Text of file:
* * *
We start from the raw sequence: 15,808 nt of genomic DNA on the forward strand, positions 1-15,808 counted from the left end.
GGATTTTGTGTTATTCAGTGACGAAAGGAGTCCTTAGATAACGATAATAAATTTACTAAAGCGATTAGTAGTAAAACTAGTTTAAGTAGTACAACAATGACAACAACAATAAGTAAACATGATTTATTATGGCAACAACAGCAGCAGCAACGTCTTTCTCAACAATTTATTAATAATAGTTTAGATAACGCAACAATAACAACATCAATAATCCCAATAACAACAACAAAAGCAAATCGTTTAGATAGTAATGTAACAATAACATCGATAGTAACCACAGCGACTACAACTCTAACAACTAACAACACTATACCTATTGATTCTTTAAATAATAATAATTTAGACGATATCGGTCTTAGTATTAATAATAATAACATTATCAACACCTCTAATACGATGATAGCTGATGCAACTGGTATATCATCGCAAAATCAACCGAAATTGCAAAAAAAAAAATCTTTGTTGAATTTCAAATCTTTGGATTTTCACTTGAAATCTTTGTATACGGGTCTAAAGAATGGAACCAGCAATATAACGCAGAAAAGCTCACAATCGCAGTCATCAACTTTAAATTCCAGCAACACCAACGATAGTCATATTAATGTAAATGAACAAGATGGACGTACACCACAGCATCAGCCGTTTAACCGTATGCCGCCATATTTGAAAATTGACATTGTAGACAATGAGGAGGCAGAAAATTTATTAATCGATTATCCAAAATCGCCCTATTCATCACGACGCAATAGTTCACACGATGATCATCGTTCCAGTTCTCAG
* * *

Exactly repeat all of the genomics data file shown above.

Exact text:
We start from the raw sequence: 15,808 nt of genomic DNA on the forward strand, positions 1-15,808 counted from the left end.
GGATTTTGTGTTATTCAGTGACGAAAGGAGTCCTTAGATAACGATAATAAATTTACTAAAGCGATTAGTAGTAAAACTAGTTTAAGTAGTACAACAATGACAACAACAATAAGTAAACATGATTTATTATGGCAACAACAGCAGCAGCAACGTCTTTCTCAACAATTTATTAATAATAGTTTAGATAACGCAACAATAACAACATCAATAATCCCAATAACAACAACAAAAGCAAATCGTTTAGATAGTAATGTAACAATAACATCGATAGTAACCACAGCGACTACAACTCTAACAACTAACAACACTATACCTATTGATTCTTTAAATAATAATAATTTAGACGATATCGGTCTTAGTATTAATAATAATAACATTATCAACACCTCTAATACGATGATAGCTGATGCAACTGGTATATCATCGCAAAATCAACCGAAATTGCAAAAAAAAAAATCTTTGTTGAATTTCAAATCTTTGGATTTTCACTTGAAATCTTTGTATACGGGTCTAAAGAATGGAACCAGCAATATAACGCAGAAAAGCTCACAATCGCAGTCATCAACTTTAAATTCCAGCAACACCAACGATAGTCATATTAATGTAAATGAACAAGATGGACGTACACCACAGCATCAGCCGTTTAACCGTATGCCGCCATATTTGAAAATTGACATTGTAGACAATGAGGAGGCAGAAAATTTATTAATCGATTATCCAAAATCGCCCTATTCATCACGACGCAATAGTTCACACGATGATCATCGTTCCAGTTCTCAG